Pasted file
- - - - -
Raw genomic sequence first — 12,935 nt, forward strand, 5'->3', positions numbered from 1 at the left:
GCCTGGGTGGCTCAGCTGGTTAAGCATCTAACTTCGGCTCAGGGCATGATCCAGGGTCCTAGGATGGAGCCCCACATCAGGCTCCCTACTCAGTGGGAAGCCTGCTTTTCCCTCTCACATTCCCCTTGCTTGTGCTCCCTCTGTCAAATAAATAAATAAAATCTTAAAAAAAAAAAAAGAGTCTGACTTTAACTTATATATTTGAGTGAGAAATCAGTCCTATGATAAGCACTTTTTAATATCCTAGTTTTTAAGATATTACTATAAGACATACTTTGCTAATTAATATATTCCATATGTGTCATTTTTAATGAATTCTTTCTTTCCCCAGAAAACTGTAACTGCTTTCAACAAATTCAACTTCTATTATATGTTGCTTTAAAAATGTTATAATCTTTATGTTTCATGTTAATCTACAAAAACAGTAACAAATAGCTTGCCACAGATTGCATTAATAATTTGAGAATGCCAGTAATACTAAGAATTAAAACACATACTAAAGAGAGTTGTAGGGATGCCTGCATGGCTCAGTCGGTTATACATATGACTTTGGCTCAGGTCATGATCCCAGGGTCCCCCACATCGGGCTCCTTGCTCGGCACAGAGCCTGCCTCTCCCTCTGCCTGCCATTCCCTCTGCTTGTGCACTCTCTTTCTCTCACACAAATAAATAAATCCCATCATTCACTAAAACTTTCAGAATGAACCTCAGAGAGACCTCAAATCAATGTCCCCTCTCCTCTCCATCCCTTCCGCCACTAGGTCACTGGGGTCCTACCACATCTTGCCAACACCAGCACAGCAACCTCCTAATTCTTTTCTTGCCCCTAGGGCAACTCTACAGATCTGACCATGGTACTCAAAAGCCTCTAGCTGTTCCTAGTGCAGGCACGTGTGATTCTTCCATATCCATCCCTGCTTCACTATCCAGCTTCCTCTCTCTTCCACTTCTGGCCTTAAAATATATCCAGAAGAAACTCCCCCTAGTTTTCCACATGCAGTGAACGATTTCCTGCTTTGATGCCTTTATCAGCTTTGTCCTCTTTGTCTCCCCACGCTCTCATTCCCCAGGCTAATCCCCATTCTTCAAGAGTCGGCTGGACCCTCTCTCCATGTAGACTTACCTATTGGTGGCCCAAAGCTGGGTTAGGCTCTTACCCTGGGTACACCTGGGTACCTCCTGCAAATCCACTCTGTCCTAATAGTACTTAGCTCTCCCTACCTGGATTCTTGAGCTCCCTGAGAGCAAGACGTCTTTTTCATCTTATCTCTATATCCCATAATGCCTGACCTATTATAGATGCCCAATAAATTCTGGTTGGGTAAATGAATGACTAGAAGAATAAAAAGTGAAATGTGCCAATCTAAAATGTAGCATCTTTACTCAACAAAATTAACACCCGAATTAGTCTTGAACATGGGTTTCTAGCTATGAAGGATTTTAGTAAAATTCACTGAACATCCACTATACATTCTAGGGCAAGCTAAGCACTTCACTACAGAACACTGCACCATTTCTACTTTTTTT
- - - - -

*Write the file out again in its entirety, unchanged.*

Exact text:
Raw genomic sequence first — 12,935 nt, forward strand, 5'->3', positions numbered from 1 at the left:
GCCTGGGTGGCTCAGCTGGTTAAGCATCTAACTTCGGCTCAGGGCATGATCCAGGGTCCTAGGATGGAGCCCCACATCAGGCTCCCTACTCAGTGGGAAGCCTGCTTTTCCCTCTCACATTCCCCTTGCTTGTGCTCCCTCTGTCAAATAAATAAATAAAATCTTAAAAAAAAAAAAAGAGTCTGACTTTAACTTATATATTTGAGTGAGAAATCAGTCCTATGATAAGCACTTTTTAATATCCTAGTTTTTAAGATATTACTATAAGACATACTTTGCTAATTAATATATTCCATATGTGTCATTTTTAATGAATTCTTTCTTTCCCCAGAAAACTGTAACTGCTTTCAACAAATTCAACTTCTATTATATGTTGCTTTAAAAATGTTATAATCTTTATGTTTCATGTTAATCTACAAAAACAGTAACAAATAGCTTGCCACAGATTGCATTAATAATTTGAGAATGCCAGTAATACTAAGAATTAAAACACATACTAAAGAGAGTTGTAGGGATGCCTGCATGGCTCAGTCGGTTATACATATGACTTTGGCTCAGGTCATGATCCCAGGGTCCCCCACATCGGGCTCCTTGCTCGGCACAGAGCCTGCCTCTCCCTCTGCCTGCCATTCCCTCTGCTTGTGCACTCTCTTTCTCTCACACAAATAAATAAATCCCATCATTCACTAAAACTTTCAGAATGAACCTCAGAGAGACCTCAAATCAATGTCCCCTCTCCTCTCCATCCCTTCCGCCACTAGGTCACTGGGGTCCTACCACATCTTGCCAACACCAGCACAGCAACCTCCTAATTCTTTTCTTGCCCCTAGGGCAACTCTACAGATCTGACCATGGTACTCAAAAGCCTCTAGCTGTTCCTAGTGCAGGCACGTGTGATTCTTCCATATCCATCCCTGCTTCACTATCCAGCTTCCTCTCTCTTCCACTTCTGGCCTTAAAATATATCCAGAAGAAACTCCCCCTAGTTTTCCACATGCAGTGAACGATTTCCTGCTTTGATGCCTTTATCAGCTTTGTCCTCTTTGTCTCCCCACGCTCTCATTCCCCAGGCTAATCCCCATTCTTCAAGAGTCGGCTGGACCCTCTCTCCATGTAGACTTACCTATTGGTGGCCCAAAGCTGGGTTAGGCTCTTACCCTGGGTACACCTGGGTACCTCCTGCAAATCCACTCTGTCCTAATAGTACTTAGCTCTCCCTACCTGGATTCTTGAGCTCCCTGAGAGCAAGACGTCTTTTTCATCTTATCTCTATATCCCATAATGCCTGACCTATTATAGATGCCCAATAAATTCTGGTTGGGTAAATGAATGACTAGAAGAATAAAAAGTGAAATGTGCCAATCTAAAATGTAGCATCTTTACTCAACAAAATTAACACCCGAATTAGTCTTGAACATGGGTTTCTAGCTATGAAGGATTTTAGTAAAATTCACTGAACATCCACTATACATTCTAGGGCAAGCTAAGCACTTCACTACAGAACACTGCACCATTTCTACTTTTTTT